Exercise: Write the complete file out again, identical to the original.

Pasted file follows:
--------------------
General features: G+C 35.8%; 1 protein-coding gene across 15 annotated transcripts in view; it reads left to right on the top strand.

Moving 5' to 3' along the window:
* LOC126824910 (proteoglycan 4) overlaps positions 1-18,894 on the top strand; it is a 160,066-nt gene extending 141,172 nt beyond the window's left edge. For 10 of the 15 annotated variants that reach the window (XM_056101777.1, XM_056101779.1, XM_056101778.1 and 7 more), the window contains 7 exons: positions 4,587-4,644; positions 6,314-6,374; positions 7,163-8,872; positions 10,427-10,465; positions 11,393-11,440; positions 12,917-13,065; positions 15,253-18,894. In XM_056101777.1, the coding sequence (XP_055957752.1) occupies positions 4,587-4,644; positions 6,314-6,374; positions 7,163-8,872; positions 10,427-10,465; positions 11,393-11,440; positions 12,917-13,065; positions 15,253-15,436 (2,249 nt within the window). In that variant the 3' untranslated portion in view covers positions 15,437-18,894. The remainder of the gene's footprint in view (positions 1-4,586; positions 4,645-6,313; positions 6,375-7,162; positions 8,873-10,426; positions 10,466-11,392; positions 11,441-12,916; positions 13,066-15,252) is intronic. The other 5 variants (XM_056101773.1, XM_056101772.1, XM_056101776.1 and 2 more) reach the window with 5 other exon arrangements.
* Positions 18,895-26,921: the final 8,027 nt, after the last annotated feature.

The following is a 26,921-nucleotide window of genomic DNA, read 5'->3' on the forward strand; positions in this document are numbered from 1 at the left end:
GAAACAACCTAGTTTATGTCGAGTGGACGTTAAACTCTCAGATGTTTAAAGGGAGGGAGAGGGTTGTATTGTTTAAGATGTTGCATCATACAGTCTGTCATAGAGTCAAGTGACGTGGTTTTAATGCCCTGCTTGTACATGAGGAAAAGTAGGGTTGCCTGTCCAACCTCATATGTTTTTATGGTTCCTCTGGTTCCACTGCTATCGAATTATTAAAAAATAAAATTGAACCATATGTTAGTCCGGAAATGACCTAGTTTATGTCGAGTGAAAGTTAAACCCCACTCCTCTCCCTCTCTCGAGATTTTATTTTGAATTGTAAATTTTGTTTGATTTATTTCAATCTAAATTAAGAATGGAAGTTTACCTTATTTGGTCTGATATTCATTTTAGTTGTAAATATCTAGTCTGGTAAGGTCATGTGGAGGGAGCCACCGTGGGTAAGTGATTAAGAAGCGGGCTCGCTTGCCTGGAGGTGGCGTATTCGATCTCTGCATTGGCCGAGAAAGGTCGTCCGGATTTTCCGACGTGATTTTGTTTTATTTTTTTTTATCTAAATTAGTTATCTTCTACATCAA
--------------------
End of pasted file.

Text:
General features: G+C 35.8%; 1 protein-coding gene across 15 annotated transcripts in view; it reads left to right on the top strand.

Moving 5' to 3' along the window:
* LOC126824910 (proteoglycan 4) overlaps positions 1-18,894 on the top strand; it is a 160,066-nt gene extending 141,172 nt beyond the window's left edge. For 10 of the 15 annotated variants that reach the window (XM_056101777.1, XM_056101779.1, XM_056101778.1 and 7 more), the window contains 7 exons: positions 4,587-4,644; positions 6,314-6,374; positions 7,163-8,872; positions 10,427-10,465; positions 11,393-11,440; positions 12,917-13,065; positions 15,253-18,894. In XM_056101777.1, the coding sequence (XP_055957752.1) occupies positions 4,587-4,644; positions 6,314-6,374; positions 7,163-8,872; positions 10,427-10,465; positions 11,393-11,440; positions 12,917-13,065; positions 15,253-15,436 (2,249 nt within the window). In that variant the 3' untranslated portion in view covers positions 15,437-18,894. The remainder of the gene's footprint in view (positions 1-4,586; positions 4,645-6,313; positions 6,375-7,162; positions 8,873-10,426; positions 10,466-11,392; positions 11,441-12,916; positions 13,066-15,252) is intronic. The other 5 variants (XM_056101773.1, XM_056101772.1, XM_056101776.1 and 2 more) reach the window with 5 other exon arrangements.
* Positions 18,895-26,921: the final 8,027 nt, after the last annotated feature.

The following is a 26,921-nucleotide window of genomic DNA, read 5'->3' on the forward strand; positions in this document are numbered from 1 at the left end:
GAAACAACCTAGTTTATGTCGAGTGGACGTTAAACTCTCAGATGTTTAAAGGGAGGGAGAGGGTTGTATTGTTTAAGATGTTGCATCATACAGTCTGTCATAGAGTCAAGTGACGTGGTTTTAATGCCCTGCTTGTACATGAGGAAAAGTAGGGTTGCCTGTCCAACCTCATATGTTTTTATGGTTCCTCTGGTTCCACTGCTATCGAATTATTAAAAAATAAAATTGAACCATATGTTAGTCCGGAAATGACCTAGTTTATGTCGAGTGAAAGTTAAACCCCACTCCTCTCCCTCTCTCGAGATTTTATTTTGAATTGTAAATTTTGTTTGATTTATTTCAATCTAAATTAAGAATGGAAGTTTACCTTATTTGGTCTGATATTCATTTTAGTTGTAAATATCTAGTCTGGTAAGGTCATGTGGAGGGAGCCACCGTGGGTAAGTGATTAAGAAGCGGGCTCGCTTGCCTGGAGGTGGCGTATTCGATCTCTGCATTGGCCGAGAAAGGTCGTCCGGATTTTCCGACGTGATTTTGTTTTATTTTTTTTTATCTAAATTAGTTATCTTCTACATCAA